Heroes of the Storm Blackheart's Bay map

Above: Players hand over doubloons to an undead pirate in Heroes of the Storm’s Blackheart’s Bay map.

Image Credit: Blizzard Entertainment

It’s a little behind on features

Heroes of the Storm’s approach to teamwork — that is, to make it more central than in any other game before it — is great, but it doesn’t fully commit. The biggest fault here is the lack of voice chat. I can see where Blizzard’s coming from (being berated by a teammate is worse when you can hear them, and most groups of friends will probably end up using a Mumble or Teamspeak server), but I don’t agree with its stance. Since you can mute players, you should only hear a bad comment once and be done with it. Typing instructions or suggestions is too slow for a game this fast.

I could understand the lack of voice if the ping system was more robust, but as it is, I found it lacking. You can ping four messages on a single point, and pinging objectives will tell allies you’d like to tackle them instead of trying to push down enemy defenses. However, you can’t ping a number of other things, such as your own health (to indicate you won’t be able to help in a fight because you’re low on health) or whether or important spells are on cooldown (meaning you want to wait until you can use them). Other MOBAs have only recently gotten these features, but they also had voice chat long before then.

You also can’t spectate other people’s games in the client, which is a problem for someone trying to learn the game by watching top players. Watching others play games you’re interested in learning is the best way to pick up new strategies, unlearn bad ones, and learn how certain builds beget different playstyles. Of all the features Heores is missing, this is the one I’d like to see added most, because it turn the game into more than something you play, which is the lifeblood of any game attempting to enter the wily world of esports.


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Heroes of the Storm shop page

Above: You buy heroes with real cash, or save up enough in-game gold to buy them.

Image Credit: Blizzard Entertainment

Fighting a tidal wave isn’t fun

Heroes of the Storm’s commitment to teamplay has a downside. With the way it handles leveling and the enormous importance of each map’s objectives, losing can often mean getting absolutely crushed. A small advantage in experience in the early game leads to a fight won, leads to an objective taken leads to another fight won, and so on. When you get rolled in Heroes, it can feel like fighting a tidal wave. And the collective experience means you know just how badly you’re losing. In all the matches I’ve played so far, I’ve never beaten or lost a lead greater than about three levels. Once a team gets a good start, it’s hard to stop it.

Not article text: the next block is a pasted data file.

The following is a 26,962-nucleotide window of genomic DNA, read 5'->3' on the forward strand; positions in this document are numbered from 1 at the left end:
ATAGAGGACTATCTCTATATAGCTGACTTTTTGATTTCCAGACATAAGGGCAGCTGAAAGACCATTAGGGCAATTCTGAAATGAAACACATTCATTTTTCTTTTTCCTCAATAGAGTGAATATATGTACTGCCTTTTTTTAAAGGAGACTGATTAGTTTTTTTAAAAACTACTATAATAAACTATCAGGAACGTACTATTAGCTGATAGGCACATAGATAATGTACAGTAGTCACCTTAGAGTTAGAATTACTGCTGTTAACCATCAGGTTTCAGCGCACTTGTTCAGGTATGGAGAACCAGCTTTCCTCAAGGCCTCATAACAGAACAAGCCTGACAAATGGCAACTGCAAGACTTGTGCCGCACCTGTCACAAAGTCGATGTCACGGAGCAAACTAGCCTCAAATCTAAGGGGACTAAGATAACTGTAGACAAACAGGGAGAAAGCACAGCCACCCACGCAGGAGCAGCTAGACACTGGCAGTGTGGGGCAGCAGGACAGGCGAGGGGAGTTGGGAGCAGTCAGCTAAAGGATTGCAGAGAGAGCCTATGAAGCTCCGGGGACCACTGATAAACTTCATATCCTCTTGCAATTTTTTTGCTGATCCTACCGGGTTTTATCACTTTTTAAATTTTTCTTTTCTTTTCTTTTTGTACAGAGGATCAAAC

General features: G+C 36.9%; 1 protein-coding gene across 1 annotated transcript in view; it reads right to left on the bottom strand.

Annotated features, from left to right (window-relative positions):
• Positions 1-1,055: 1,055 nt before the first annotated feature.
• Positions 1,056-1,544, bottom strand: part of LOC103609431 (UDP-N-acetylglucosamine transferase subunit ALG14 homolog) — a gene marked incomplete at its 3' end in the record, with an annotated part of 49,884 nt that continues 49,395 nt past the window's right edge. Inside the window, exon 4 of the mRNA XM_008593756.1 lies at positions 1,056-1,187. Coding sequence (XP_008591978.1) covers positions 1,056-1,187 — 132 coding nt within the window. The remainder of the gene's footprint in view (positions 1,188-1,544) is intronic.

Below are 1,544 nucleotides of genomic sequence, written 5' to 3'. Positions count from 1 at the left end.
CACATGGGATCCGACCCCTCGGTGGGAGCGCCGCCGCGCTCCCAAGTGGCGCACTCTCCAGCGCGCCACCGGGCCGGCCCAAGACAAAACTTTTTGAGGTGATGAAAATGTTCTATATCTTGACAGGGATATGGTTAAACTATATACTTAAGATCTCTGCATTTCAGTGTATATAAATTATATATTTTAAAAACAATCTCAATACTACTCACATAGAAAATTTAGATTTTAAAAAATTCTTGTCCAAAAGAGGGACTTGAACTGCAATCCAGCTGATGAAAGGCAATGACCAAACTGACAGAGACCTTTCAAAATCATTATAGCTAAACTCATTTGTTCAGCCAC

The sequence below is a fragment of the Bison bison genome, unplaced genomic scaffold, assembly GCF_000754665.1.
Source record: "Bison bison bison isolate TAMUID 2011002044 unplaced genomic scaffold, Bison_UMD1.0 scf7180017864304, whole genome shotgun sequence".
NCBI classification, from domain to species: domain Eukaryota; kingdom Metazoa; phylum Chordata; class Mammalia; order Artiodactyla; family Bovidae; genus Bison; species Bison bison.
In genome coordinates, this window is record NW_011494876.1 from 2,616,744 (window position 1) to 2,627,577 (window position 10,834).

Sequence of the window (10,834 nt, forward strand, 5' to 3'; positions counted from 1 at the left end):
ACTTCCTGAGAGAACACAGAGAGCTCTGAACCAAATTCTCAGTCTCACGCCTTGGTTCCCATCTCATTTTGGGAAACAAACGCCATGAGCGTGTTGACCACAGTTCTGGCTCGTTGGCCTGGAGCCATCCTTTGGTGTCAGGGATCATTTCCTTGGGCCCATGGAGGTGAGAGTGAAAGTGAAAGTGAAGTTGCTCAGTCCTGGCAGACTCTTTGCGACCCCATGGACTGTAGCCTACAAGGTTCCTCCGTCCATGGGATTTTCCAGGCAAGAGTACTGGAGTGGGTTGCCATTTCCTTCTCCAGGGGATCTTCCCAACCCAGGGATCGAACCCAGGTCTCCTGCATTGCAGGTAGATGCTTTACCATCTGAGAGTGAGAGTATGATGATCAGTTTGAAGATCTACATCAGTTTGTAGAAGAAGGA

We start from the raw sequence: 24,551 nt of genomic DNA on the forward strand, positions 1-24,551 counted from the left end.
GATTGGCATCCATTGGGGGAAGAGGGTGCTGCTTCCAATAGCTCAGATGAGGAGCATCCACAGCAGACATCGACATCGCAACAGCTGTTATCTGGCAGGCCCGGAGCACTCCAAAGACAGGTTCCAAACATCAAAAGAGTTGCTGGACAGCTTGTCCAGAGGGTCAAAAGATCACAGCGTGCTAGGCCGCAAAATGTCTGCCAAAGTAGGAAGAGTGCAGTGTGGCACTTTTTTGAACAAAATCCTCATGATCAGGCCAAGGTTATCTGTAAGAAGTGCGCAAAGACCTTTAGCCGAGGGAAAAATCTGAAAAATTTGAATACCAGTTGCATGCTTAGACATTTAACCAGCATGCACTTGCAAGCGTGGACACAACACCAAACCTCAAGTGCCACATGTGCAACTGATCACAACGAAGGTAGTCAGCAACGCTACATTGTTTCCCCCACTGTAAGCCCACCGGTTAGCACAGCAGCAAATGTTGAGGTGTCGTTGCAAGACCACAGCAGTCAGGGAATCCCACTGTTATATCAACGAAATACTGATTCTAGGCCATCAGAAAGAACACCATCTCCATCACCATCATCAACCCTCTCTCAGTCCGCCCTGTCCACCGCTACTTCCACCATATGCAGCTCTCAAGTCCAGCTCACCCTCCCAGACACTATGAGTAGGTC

The most enjoyable matches in Heroes are often a thrill ride, where instead of a tidal wave you have a heavy sloshing back-and-forth in which the team who won the last fight has the biggest advantage. This is anathema to other MOBAs (since having only the last moments of a game matter can be frustrating after building up a lead), but with how fast the games in Heroes are, it’s the way to go, and Blizzard could probably do with adding a few elements to encourage big comebacks. It may not be the most proper idea of balance, but if Heroes  wants to maintain its fun-over-serious nature, it will have to start thinking more creatively than it already has.


I don’t think I’ll end up switching to Heroes of the Storm long-term. But what makes the game good is that I don’t have to. Rather than abandon it altogether, I can return to it whenever I’m stuck in rut with whatever other multiplayer game I’m fiending at the time, get a couple of fun, intense games in, then go about my day. That it doesn’t require as much investment is in many ways is in many ways antithetical to the genre, but for the many people who still haven’t found their place in gaming’s “big thing” right now, Heroes of the Storm could very well be what they’re looking for.

Score: 80/100

GamesBeat played the game during the alpha, beta, and release iterations, but the reviewer used their own money for microtransactions since they plan on playing the game occasionally going forward and feel using anything they didn’t pay for wouldn’t be fair to other players.

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